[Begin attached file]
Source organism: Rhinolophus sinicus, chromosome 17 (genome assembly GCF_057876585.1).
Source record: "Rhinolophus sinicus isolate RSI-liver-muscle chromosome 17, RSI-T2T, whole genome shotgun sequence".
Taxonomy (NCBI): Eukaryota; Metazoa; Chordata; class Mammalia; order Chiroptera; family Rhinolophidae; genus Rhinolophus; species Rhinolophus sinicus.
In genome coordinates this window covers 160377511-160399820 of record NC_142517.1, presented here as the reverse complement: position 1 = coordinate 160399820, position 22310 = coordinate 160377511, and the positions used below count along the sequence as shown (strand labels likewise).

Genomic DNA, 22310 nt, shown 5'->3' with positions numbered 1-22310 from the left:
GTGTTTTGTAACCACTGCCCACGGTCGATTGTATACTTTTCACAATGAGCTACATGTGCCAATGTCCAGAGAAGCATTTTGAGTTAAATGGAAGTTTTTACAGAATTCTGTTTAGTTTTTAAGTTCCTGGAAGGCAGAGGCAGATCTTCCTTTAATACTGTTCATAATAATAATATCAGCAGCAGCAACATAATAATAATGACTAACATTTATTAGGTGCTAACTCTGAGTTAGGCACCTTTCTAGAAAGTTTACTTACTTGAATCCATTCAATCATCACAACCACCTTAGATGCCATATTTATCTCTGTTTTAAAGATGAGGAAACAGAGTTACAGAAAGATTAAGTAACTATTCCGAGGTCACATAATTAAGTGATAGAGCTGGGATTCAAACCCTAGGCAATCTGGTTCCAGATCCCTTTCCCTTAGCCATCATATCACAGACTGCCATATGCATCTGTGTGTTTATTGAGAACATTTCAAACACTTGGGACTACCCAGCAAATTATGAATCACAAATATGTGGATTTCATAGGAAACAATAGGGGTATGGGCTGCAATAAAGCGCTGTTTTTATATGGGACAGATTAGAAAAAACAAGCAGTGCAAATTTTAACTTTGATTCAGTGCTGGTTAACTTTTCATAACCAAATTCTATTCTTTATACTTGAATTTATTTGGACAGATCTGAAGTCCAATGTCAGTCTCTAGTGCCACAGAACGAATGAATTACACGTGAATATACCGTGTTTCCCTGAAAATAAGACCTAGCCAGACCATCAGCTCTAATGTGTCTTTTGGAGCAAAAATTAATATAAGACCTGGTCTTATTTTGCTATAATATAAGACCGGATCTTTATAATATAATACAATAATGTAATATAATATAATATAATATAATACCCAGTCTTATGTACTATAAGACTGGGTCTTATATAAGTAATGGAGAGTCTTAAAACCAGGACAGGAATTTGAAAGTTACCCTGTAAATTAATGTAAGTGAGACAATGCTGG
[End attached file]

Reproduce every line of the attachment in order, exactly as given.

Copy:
Source organism: Rhinolophus sinicus, chromosome 17 (genome assembly GCF_057876585.1).
Source record: "Rhinolophus sinicus isolate RSI-liver-muscle chromosome 17, RSI-T2T, whole genome shotgun sequence".
Taxonomy (NCBI): Eukaryota; Metazoa; Chordata; class Mammalia; order Chiroptera; family Rhinolophidae; genus Rhinolophus; species Rhinolophus sinicus.
In genome coordinates this window covers 160377511-160399820 of record NC_142517.1, presented here as the reverse complement: position 1 = coordinate 160399820, position 22310 = coordinate 160377511, and the positions used below count along the sequence as shown (strand labels likewise).

Genomic DNA, 22310 nt, shown 5'->3' with positions numbered 1-22310 from the left:
GTGTTTTGTAACCACTGCCCACGGTCGATTGTATACTTTTCACAATGAGCTACATGTGCCAATGTCCAGAGAAGCATTTTGAGTTAAATGGAAGTTTTTACAGAATTCTGTTTAGTTTTTAAGTTCCTGGAAGGCAGAGGCAGATCTTCCTTTAATACTGTTCATAATAATAATATCAGCAGCAGCAACATAATAATAATGACTAACATTTATTAGGTGCTAACTCTGAGTTAGGCACCTTTCTAGAAAGTTTACTTACTTGAATCCATTCAATCATCACAACCACCTTAGATGCCATATTTATCTCTGTTTTAAAGATGAGGAAACAGAGTTACAGAAAGATTAAGTAACTATTCCGAGGTCACATAATTAAGTGATAGAGCTGGGATTCAAACCCTAGGCAATCTGGTTCCAGATCCCTTTCCCTTAGCCATCATATCACAGACTGCCATATGCATCTGTGTGTTTATTGAGAACATTTCAAACACTTGGGACTACCCAGCAAATTATGAATCACAAATATGTGGATTTCATAGGAAACAATAGGGGTATGGGCTGCAATAAAGCGCTGTTTTTATATGGGACAGATTAGAAAAAACAAGCAGTGCAAATTTTAACTTTGATTCAGTGCTGGTTAACTTTTCATAACCAAATTCTATTCTTTATACTTGAATTTATTTGGACAGATCTGAAGTCCAATGTCAGTCTCTAGTGCCACAGAACGAATGAATTACACGTGAATATACCGTGTTTCCCTGAAAATAAGACCTAGCCAGACCATCAGCTCTAATGTGTCTTTTGGAGCAAAAATTAATATAAGACCTGGTCTTATTTTGCTATAATATAAGACCGGATCTTTATAATATAATACAATAATGTAATATAATATAATATAATATAATACCCAGTCTTATGTACTATAAGACTGGGTCTTATATAAGTAATGGAGAGTCTTAAAACCAGGACAGGAATTTGAAAGTTACCCTGTAAATTAATGTAAGTGAGACAATGCTGG